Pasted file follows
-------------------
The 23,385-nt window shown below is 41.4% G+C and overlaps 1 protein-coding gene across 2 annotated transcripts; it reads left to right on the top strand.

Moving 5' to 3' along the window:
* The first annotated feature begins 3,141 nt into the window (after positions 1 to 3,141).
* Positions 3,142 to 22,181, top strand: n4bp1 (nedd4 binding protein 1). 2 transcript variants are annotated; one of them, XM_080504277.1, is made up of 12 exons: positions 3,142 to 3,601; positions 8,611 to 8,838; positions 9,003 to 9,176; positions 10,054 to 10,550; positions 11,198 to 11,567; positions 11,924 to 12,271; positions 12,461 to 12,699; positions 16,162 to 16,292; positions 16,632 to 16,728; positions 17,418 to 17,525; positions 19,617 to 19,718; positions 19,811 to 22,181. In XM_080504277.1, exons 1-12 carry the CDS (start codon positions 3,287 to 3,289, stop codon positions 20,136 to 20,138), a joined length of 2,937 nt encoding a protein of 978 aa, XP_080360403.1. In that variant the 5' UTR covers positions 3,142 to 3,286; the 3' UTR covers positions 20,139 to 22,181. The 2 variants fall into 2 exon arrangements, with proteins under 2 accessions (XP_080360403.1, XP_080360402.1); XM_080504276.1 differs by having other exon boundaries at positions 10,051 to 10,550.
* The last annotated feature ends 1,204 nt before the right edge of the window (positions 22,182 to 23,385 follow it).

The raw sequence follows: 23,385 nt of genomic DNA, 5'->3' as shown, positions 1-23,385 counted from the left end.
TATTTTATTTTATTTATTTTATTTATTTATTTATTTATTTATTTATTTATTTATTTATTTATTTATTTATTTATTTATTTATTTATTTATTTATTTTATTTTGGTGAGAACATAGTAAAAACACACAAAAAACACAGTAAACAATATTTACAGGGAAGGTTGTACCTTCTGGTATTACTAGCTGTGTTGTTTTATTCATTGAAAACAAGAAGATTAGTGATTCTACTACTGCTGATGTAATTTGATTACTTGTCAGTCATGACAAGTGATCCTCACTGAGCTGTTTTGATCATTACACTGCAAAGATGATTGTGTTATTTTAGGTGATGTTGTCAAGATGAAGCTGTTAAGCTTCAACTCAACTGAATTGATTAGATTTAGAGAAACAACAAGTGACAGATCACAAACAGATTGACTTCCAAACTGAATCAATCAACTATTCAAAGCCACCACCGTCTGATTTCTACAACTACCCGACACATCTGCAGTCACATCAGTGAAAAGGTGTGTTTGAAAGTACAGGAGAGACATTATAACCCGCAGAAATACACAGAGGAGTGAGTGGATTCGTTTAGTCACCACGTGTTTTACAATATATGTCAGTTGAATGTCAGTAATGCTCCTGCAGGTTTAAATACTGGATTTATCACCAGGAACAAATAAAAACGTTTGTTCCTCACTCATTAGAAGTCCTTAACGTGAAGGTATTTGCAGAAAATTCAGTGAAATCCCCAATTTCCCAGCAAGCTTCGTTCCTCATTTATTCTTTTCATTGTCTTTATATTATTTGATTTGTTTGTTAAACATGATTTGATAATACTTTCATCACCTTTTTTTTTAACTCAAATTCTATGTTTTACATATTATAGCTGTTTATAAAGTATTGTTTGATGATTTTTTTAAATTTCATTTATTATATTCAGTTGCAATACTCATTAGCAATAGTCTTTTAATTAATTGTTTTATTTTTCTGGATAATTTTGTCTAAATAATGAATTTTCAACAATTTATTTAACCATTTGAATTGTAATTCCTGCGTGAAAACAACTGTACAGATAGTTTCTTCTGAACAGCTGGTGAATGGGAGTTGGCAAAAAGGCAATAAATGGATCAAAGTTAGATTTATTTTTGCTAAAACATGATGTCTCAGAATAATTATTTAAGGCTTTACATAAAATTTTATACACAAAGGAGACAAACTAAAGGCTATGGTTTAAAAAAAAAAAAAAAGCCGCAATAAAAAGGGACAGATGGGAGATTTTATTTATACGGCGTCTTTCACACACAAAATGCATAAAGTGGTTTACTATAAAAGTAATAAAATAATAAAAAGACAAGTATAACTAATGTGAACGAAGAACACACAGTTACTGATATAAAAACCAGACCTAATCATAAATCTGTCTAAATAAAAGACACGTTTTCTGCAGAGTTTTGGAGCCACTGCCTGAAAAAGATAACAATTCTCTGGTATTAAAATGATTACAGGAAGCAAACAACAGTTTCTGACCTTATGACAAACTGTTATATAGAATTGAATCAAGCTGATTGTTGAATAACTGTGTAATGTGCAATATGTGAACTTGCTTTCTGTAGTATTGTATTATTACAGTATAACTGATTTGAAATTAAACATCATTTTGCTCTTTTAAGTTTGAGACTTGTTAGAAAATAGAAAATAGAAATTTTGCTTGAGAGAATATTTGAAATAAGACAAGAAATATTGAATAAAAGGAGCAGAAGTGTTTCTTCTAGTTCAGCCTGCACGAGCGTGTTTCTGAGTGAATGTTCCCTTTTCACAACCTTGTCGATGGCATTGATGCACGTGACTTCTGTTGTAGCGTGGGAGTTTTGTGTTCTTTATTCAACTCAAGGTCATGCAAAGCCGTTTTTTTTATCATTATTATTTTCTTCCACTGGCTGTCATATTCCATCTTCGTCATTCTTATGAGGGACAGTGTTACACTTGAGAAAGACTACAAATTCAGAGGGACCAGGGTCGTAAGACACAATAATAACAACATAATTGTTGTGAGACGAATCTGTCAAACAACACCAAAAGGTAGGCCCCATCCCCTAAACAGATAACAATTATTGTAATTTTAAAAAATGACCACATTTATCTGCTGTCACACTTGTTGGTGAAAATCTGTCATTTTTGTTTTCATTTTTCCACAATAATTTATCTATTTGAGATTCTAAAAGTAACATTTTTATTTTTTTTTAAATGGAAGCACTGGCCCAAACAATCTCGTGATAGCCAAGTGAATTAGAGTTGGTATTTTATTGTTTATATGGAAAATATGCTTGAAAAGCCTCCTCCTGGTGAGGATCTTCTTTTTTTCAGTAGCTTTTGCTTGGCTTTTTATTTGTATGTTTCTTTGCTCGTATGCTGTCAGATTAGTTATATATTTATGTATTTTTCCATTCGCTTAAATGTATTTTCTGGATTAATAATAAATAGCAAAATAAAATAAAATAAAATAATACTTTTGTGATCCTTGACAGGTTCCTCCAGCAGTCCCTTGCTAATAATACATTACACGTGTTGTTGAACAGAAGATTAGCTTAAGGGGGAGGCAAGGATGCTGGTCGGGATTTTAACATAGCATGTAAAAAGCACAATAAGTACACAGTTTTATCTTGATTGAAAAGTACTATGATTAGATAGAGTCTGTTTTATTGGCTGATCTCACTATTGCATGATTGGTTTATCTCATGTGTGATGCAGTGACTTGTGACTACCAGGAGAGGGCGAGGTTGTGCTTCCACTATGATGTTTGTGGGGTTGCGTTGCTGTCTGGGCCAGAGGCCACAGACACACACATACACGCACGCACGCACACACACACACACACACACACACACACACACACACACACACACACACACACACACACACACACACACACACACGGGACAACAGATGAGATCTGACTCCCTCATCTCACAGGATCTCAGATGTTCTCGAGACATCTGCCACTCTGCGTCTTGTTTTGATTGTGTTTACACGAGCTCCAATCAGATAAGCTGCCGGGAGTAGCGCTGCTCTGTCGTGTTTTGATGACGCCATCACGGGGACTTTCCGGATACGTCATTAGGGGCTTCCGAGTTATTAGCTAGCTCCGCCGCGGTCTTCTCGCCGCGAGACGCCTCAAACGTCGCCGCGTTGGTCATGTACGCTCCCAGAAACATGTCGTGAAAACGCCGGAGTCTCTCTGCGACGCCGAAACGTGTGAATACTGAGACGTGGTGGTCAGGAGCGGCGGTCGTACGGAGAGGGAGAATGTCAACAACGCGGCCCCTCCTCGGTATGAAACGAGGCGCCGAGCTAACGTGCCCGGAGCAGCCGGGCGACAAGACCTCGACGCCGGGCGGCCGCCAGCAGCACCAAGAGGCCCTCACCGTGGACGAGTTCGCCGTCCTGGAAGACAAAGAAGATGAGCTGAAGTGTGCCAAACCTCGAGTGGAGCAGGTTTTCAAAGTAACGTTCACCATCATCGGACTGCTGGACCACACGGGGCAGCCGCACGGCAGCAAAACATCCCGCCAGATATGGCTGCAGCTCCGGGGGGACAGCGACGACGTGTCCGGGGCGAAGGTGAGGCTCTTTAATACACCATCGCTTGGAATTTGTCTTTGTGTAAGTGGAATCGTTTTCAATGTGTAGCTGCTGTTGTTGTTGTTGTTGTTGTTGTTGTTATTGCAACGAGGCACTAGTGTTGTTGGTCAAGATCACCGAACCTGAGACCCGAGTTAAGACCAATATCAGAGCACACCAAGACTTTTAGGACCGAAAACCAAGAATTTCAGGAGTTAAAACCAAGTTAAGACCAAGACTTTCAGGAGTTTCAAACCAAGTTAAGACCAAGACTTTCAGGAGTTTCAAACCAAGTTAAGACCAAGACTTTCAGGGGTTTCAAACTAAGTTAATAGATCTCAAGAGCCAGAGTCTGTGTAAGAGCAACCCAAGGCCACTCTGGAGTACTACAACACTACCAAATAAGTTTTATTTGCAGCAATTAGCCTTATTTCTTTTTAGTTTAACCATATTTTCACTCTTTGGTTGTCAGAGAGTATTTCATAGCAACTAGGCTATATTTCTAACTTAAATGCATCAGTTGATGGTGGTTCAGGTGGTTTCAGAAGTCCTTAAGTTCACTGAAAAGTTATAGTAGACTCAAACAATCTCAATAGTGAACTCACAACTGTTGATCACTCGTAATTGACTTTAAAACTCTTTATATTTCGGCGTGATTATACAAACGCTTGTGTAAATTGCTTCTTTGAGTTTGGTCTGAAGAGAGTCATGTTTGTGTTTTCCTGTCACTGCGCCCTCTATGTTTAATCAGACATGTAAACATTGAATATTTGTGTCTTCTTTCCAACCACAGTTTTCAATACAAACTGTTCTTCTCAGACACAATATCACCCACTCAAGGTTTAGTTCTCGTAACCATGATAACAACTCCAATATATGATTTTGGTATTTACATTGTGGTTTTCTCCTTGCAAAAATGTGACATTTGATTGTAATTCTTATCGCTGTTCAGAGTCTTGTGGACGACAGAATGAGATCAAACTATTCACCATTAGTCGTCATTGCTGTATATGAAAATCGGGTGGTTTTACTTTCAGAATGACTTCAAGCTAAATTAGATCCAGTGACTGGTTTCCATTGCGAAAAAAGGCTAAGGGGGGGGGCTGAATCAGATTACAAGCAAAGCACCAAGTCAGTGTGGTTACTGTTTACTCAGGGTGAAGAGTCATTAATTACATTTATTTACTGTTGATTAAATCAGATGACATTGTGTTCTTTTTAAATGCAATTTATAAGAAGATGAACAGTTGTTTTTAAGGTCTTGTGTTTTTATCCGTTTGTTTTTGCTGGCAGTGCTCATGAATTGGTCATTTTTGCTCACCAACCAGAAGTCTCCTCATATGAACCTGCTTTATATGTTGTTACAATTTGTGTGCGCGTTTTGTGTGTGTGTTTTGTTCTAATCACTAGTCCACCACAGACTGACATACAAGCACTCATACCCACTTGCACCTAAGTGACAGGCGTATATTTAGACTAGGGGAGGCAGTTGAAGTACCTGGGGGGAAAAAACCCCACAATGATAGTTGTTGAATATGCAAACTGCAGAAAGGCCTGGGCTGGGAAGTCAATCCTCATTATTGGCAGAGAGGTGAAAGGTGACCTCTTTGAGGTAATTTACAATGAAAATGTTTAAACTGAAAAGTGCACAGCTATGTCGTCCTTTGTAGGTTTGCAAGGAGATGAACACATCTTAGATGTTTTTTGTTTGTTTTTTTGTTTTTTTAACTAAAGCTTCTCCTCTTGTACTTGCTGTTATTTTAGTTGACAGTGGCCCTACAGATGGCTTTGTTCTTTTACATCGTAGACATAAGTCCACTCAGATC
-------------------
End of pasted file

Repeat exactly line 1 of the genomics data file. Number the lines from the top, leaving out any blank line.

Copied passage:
The 23,385-nt window shown below is 41.4% G+C and overlaps 1 protein-coding gene across 2 annotated transcripts; it reads left to right on the top strand.